Wildlife biologist/crocodile specialist Michael Lloret demonstrates how he uses a reader to check a microchip that he implanted into a baby crocodile that came out a crocodile nest on one of the berms along the cooling canals next to the Turkey Point Nuclear Generating Station, Friday, July 19, 2019, in Homestead, Fla. (AP Photo/Wilfredo Lee)

American crocodiles thriving outside nuclear plant

‘Humans are too big to be on their menu’

MIAMI — American crocodiles, once headed toward extinction, are thriving at an unusual spot — the canals surrounding a South Florida nuclear plant.

Last week, 73 crocodile hatchlings were rescued by a team of specialists at Florida Power & Light’s Turkey Point nuclear plant and dozens more are expected to emerge soon.

Turkey Point’s 168-mile (270 kilometres) of man-made canals serve as the home to several hundred crocodiles, where a team of specialists working for FPL monitors and protects them from hunting and climate change.

From January to April, Michael Lloret, an FPL wildlife biologist and crocodile specialist, helps create nests and ponds on berms for crocodiles to nest. Once the hatchlings are reared and left by the mother, the team captures them. They are measured and tagged with microchips to observe their development. Lloret then relocates them to increase survival rates.

“We entice crocodiles to come in to the habitats FPL created,” Lloret said. “We clear greenery on the berms so that the crocodiles can nest. Because of rising sea levels wasting nests along the coasts, Turkey Point is important for crocodiles to continue.”

READ MORE: Mysterious sea creature washes ashore at Island View Beach

The canals are one of three major US habitats for crocodiles, where 25% of the 2,000 American crocodiles live. The FPL team has been credited for moving the classification of crocodiles on the Endangered Species Act to “threatened” from “endangered” in 2007. The team has tagged 7,000 babies since it was established in 1978.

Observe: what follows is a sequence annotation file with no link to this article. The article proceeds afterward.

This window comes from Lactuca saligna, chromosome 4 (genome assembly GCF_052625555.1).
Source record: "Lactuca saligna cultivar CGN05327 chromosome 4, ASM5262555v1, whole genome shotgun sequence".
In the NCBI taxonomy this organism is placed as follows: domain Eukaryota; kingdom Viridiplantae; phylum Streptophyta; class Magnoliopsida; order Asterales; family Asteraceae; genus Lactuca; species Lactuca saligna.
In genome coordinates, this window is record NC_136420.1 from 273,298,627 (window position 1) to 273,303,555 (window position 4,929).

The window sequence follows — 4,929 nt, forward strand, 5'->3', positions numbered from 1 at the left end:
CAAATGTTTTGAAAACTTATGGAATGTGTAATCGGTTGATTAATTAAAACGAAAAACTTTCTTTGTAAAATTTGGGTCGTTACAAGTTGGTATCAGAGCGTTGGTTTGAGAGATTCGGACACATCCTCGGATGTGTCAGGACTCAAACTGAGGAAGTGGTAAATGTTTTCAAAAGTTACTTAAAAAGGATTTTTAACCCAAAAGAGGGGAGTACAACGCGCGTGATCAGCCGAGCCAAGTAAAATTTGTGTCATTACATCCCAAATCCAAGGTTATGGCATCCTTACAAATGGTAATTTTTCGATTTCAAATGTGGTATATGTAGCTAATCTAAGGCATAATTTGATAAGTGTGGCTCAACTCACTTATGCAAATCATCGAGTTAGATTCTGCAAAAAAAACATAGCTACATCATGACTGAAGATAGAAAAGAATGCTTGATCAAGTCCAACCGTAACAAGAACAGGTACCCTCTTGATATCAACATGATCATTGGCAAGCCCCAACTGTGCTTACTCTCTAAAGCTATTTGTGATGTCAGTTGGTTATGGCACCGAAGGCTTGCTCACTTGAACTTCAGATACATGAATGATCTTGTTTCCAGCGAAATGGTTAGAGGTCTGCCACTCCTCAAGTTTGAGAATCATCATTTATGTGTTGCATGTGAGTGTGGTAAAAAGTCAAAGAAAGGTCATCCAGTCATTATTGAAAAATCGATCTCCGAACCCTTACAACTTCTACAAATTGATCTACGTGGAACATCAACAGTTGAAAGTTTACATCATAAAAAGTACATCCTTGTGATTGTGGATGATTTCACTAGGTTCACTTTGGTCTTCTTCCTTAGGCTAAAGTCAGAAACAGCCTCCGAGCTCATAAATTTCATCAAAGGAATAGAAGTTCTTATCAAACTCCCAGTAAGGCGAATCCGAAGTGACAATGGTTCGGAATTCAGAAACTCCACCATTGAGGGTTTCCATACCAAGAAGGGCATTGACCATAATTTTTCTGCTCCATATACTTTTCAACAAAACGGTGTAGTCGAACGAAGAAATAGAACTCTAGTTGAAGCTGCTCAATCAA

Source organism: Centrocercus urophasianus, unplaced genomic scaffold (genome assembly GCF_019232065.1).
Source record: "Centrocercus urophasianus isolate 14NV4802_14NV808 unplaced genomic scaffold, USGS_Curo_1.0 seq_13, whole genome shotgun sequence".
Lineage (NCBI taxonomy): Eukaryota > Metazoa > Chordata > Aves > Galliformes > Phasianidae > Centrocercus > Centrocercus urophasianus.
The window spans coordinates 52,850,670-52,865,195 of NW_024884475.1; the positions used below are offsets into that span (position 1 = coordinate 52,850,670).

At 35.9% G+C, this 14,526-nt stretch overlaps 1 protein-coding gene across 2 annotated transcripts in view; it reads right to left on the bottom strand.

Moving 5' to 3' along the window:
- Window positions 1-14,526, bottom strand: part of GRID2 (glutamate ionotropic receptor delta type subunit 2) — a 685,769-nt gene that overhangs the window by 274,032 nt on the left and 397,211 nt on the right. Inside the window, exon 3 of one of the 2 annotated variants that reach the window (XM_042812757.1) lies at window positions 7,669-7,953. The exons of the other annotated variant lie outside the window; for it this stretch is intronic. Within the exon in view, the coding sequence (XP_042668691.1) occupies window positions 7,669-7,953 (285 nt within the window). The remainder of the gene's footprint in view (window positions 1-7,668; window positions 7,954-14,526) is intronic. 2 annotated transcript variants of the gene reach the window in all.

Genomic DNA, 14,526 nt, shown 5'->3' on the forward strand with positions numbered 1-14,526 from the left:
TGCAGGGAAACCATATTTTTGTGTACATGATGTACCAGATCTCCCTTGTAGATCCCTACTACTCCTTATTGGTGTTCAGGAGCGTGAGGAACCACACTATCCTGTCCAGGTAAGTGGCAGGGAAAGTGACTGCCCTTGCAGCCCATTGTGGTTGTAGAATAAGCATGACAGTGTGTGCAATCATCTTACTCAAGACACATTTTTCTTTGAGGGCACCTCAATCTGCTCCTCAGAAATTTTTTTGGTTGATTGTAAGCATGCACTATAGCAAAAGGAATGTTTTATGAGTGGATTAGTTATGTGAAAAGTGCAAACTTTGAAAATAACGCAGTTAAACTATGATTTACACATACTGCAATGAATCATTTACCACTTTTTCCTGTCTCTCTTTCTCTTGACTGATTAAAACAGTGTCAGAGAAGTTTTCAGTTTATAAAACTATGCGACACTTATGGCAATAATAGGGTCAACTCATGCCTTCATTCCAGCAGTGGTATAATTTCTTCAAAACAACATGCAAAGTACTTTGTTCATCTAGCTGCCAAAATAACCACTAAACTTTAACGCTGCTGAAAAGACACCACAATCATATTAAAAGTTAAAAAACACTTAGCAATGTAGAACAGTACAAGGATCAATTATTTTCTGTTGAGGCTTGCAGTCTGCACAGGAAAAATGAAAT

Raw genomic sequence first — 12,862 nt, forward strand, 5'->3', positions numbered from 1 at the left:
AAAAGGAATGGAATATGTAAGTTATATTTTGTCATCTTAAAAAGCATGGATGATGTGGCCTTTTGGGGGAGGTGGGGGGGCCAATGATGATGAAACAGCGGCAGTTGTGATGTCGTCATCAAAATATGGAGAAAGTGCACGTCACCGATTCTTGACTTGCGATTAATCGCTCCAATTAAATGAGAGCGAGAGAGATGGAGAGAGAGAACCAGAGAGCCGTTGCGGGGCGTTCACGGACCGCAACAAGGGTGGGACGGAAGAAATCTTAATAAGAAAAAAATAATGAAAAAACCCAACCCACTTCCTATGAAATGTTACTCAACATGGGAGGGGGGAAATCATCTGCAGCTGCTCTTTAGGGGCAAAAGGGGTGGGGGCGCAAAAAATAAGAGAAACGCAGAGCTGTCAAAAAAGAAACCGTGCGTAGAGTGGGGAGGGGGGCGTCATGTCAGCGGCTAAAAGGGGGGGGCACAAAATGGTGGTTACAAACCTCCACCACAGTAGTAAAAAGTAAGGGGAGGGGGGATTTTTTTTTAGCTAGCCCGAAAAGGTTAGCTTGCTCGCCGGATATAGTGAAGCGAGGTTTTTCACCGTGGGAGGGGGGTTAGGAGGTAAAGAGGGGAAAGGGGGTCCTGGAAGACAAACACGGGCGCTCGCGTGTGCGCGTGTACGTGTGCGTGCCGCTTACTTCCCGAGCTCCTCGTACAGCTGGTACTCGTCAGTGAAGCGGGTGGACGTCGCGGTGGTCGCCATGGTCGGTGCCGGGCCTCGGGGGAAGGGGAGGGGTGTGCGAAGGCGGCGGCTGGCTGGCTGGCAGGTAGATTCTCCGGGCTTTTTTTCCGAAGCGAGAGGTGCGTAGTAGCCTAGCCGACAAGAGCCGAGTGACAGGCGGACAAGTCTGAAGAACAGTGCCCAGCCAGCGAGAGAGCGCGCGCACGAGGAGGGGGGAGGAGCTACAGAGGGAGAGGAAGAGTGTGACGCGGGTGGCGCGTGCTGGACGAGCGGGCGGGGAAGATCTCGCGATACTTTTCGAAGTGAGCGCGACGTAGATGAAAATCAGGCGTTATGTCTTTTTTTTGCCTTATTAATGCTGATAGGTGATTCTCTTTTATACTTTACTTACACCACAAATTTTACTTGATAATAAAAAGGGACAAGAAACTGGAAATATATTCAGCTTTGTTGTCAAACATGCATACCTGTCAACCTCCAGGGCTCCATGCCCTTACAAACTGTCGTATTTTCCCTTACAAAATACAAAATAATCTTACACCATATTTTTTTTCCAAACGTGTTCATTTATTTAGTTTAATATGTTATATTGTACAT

Temperature determines the crocodiles’ sex: the hotter it is the more likely males are hatched. Lloret said this year’s hatchlings are male-heavy due to last month being the hottest June on record globally.

Because hatchlings released are at the bottom of the food chain, only a small fraction survives to be adults. Lloret said they at least have a fighting chance at Turkey Point, away from humans who hunted them to near-extinction out of greed and fear even though attacks are rare. Only one crocodile attack has ever been recorded in the U.S. – a couple were both bitten while swimming in a South Florida canal in 2014, but both survived.

“American crocodiles have a bad reputation when they are just trying to survive,” Lloret said. “They are shy and want nothing to do with us. Humans are too big to be on their menu.”

THE ASSOCIATED PRESS

Like us on Facebook and follow us on Twitter 

Just Posted

Pinettes bring home hardware from waterski nationals

“It should be a really nice experience, and I’m excited to hopefully get some PBs there, too.”

RANCH MUSINGS: No till pasture rejuvenation and silvopasture trials: up-coming event

You can read about on farm research but seeing it and discussing it with others is a much better way

International students get history lesson at Little Red Schoolhouse

The Little Red Schoolhouse at 150 Mile House hosted six students from Matsuyama, Japan

Cycling club excited to open new beginner trail on Fox Mountain

Dubbed ‘Fox Fire,’ the trail parallels Fox Mountain Road from Mason Road to Ross Road

70 years of lifting: Canadian man, 85, could cinch weightlifting championship

The senior gym junkie is on track to win the World Masters Weightlifting championship

U16 B.C. fastpitch team named national champs

Girls went undefeated at national tournament in Calgary

Advocates ‘internationalize’ the fight to free Raif Badawi from Saudi prison

Raif Badawi was arrested on June 17, 2012, and was later sentenced to 1,000 lashes and 10 years in jail for his online criticism of Saudi clerics

Canadian entrepreneurs turning beer byproduct into bread, cookies and profits

Some breweries turn to entrepreneurs looking to turn spent grain into treats for people and their pets

Canada ‘disappointed’ terror suspect’s British citizenship revoked

Jack Letts, who was dubbed “Jihadi Jack” by the U.K. media, has been detained in a Kurdish prison for about two years

Chrystia Freeland condemns violence in Hong Kong, backs right to peaceful assembly

There have been months of protests in the semi-autonomous region

Most Read